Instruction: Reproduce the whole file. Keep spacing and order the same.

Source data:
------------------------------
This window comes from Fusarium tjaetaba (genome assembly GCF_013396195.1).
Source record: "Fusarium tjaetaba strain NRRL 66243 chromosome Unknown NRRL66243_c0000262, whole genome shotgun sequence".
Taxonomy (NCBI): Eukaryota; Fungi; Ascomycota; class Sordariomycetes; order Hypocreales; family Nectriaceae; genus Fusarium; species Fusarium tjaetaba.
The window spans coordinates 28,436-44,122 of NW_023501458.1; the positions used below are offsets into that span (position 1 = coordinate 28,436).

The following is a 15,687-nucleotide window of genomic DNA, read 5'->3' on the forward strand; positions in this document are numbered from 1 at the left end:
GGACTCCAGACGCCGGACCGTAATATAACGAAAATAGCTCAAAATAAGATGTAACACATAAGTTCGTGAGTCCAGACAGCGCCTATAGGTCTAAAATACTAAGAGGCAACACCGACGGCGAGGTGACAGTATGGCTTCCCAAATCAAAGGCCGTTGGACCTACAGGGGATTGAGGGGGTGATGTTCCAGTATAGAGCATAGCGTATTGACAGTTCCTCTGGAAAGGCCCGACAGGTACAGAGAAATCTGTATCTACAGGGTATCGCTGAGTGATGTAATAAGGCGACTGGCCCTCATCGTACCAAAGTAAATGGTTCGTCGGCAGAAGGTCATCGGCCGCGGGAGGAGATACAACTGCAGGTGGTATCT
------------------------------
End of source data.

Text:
This window comes from Fusarium tjaetaba (genome assembly GCF_013396195.1).
Source record: "Fusarium tjaetaba strain NRRL 66243 chromosome Unknown NRRL66243_c0000262, whole genome shotgun sequence".
Taxonomy (NCBI): Eukaryota; Fungi; Ascomycota; class Sordariomycetes; order Hypocreales; family Nectriaceae; genus Fusarium; species Fusarium tjaetaba.
The window spans coordinates 28,436-44,122 of NW_023501458.1; the positions used below are offsets into that span (position 1 = coordinate 28,436).

The following is a 15,687-nucleotide window of genomic DNA, read 5'->3' on the forward strand; positions in this document are numbered from 1 at the left end:
GGACTCCAGACGCCGGACCGTAATATAACGAAAATAGCTCAAAATAAGATGTAACACATAAGTTCGTGAGTCCAGACAGCGCCTATAGGTCTAAAATACTAAGAGGCAACACCGACGGCGAGGTGACAGTATGGCTTCCCAAATCAAAGGCCGTTGGACCTACAGGGGATTGAGGGGGTGATGTTCCAGTATAGAGCATAGCGTATTGACAGTTCCTCTGGAAAGGCCCGACAGGTACAGAGAAATCTGTATCTACAGGGTATCGCTGAGTGATGTAATAAGGCGACTGGCCCTCATCGTACCAAAGTAAATGGTTCGTCGGCAGAAGGTCATCGGCCGCGGGAGGAGATACAACTGCAGGTGGTATCT